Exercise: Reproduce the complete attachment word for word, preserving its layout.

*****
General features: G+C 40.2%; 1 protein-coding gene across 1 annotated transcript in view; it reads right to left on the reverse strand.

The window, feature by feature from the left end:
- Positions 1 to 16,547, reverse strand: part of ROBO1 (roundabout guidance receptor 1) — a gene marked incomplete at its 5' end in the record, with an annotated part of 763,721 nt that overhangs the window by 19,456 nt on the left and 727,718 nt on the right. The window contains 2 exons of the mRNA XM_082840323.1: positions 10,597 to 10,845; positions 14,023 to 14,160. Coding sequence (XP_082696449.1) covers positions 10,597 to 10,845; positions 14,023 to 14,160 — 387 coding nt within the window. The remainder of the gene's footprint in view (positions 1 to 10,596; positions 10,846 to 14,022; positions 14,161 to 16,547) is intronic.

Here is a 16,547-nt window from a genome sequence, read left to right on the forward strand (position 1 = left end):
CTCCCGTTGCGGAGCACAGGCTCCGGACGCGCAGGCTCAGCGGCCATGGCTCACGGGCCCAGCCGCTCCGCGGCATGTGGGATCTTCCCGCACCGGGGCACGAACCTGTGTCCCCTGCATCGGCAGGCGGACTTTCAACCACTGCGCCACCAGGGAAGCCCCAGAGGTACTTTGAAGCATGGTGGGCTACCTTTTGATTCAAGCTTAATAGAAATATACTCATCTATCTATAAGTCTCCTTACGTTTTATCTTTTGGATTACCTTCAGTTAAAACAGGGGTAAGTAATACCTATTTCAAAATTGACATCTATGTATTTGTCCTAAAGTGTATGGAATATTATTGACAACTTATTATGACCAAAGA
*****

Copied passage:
General features: G+C 40.2%; 1 protein-coding gene across 1 annotated transcript in view; it reads right to left on the reverse strand.

The window, feature by feature from the left end:
- Positions 1 to 16,547, reverse strand: part of ROBO1 (roundabout guidance receptor 1) — a gene marked incomplete at its 5' end in the record, with an annotated part of 763,721 nt that overhangs the window by 19,456 nt on the left and 727,718 nt on the right. The window contains 2 exons of the mRNA XM_082840323.1: positions 10,597 to 10,845; positions 14,023 to 14,160. Coding sequence (XP_082696449.1) covers positions 10,597 to 10,845; positions 14,023 to 14,160 — 387 coding nt within the window. The remainder of the gene's footprint in view (positions 1 to 10,596; positions 10,846 to 14,022; positions 14,161 to 16,547) is intronic.

Here is a 16,547-nt window from a genome sequence, read left to right on the forward strand (position 1 = left end):
CTCCCGTTGCGGAGCACAGGCTCCGGACGCGCAGGCTCAGCGGCCATGGCTCACGGGCCCAGCCGCTCCGCGGCATGTGGGATCTTCCCGCACCGGGGCACGAACCTGTGTCCCCTGCATCGGCAGGCGGACTTTCAACCACTGCGCCACCAGGGAAGCCCCAGAGGTACTTTGAAGCATGGTGGGCTACCTTTTGATTCAAGCTTAATAGAAATATACTCATCTATCTATAAGTCTCCTTACGTTTTATCTTTTGGATTACCTTCAGTTAAAACAGGGGTAAGTAATACCTATTTCAAAATTGACATCTATGTATTTGTCCTAAAGTGTATGGAATATTATTGACAACTTATTATGACCAAAGA